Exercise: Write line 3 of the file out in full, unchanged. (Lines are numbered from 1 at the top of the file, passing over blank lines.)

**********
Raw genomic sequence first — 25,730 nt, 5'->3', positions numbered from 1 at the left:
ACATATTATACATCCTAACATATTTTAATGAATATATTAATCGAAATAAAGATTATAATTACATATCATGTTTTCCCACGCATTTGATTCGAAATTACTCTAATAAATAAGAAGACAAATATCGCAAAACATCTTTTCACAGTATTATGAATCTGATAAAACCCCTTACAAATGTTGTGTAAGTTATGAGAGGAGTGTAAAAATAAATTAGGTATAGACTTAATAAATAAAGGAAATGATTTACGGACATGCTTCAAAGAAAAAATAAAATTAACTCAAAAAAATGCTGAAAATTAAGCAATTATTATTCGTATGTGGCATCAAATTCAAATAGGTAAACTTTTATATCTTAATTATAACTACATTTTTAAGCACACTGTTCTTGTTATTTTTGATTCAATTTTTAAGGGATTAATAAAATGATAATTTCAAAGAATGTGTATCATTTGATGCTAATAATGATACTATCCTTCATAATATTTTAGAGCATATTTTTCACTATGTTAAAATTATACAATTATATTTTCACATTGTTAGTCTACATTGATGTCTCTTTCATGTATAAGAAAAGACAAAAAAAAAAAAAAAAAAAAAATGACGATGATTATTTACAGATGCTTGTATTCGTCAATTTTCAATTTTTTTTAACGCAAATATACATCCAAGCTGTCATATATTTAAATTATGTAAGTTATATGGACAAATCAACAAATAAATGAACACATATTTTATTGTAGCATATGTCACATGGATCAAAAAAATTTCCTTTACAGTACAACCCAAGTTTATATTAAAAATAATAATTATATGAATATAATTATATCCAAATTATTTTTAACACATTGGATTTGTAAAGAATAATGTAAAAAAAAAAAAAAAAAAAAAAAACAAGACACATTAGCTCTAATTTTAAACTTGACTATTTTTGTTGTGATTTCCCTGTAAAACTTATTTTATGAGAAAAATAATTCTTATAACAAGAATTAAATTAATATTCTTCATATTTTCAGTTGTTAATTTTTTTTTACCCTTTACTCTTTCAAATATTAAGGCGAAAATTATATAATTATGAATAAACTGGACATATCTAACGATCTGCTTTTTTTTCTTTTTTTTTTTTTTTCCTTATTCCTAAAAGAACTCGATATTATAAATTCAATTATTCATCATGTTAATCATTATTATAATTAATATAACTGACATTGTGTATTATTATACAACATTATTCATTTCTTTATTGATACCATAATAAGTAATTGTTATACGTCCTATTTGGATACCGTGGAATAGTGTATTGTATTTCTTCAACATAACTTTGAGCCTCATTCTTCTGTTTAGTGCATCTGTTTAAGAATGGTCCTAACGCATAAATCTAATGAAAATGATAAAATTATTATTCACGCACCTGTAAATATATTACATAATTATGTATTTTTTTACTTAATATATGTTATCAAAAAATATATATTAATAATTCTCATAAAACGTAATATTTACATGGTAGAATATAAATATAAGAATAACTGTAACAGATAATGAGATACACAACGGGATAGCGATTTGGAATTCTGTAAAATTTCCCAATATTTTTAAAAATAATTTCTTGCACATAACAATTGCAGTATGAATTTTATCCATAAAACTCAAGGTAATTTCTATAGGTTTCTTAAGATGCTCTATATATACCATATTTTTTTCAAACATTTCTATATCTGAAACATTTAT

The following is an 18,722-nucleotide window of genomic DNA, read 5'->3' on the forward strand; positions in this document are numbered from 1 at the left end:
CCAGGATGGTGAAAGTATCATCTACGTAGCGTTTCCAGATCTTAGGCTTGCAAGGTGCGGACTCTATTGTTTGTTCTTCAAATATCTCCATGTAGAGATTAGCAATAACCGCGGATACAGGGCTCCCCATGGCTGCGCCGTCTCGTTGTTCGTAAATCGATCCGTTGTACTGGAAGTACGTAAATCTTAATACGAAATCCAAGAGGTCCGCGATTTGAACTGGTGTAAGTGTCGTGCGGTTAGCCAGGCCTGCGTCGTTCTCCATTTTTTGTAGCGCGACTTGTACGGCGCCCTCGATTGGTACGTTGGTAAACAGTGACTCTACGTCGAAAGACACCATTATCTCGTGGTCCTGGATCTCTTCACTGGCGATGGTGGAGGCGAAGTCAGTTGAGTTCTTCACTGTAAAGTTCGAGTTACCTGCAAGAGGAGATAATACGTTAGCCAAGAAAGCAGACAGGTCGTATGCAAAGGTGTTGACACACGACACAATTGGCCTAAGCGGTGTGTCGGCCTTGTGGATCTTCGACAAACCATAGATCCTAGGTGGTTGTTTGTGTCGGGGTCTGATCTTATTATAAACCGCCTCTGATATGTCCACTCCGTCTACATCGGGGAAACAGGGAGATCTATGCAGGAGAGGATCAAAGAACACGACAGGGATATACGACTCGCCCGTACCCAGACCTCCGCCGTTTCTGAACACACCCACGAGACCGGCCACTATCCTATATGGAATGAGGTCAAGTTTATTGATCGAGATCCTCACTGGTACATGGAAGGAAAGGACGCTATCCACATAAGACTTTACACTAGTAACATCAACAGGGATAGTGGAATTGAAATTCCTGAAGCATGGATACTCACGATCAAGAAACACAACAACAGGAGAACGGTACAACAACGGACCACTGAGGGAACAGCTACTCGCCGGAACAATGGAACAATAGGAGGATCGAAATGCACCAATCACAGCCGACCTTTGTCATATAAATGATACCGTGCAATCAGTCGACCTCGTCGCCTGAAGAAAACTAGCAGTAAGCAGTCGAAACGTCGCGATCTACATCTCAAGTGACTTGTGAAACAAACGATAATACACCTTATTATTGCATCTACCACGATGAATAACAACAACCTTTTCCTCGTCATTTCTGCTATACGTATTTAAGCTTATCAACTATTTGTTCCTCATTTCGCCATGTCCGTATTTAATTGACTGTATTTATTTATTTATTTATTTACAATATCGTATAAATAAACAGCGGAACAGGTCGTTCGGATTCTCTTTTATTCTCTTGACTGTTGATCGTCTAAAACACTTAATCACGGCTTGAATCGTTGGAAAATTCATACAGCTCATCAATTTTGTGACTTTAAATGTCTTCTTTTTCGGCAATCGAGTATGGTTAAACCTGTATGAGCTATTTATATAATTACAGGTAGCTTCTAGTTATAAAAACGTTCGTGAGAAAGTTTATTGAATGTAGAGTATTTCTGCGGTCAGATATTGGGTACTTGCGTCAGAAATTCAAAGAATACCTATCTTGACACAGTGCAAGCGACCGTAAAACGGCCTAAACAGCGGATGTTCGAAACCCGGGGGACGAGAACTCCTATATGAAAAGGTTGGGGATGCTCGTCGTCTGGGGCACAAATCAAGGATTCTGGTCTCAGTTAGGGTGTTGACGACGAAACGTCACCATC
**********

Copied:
The following is an 18,722-nucleotide window of genomic DNA, read 5'->3' on the forward strand; positions in this document are numbered from 1 at the left end: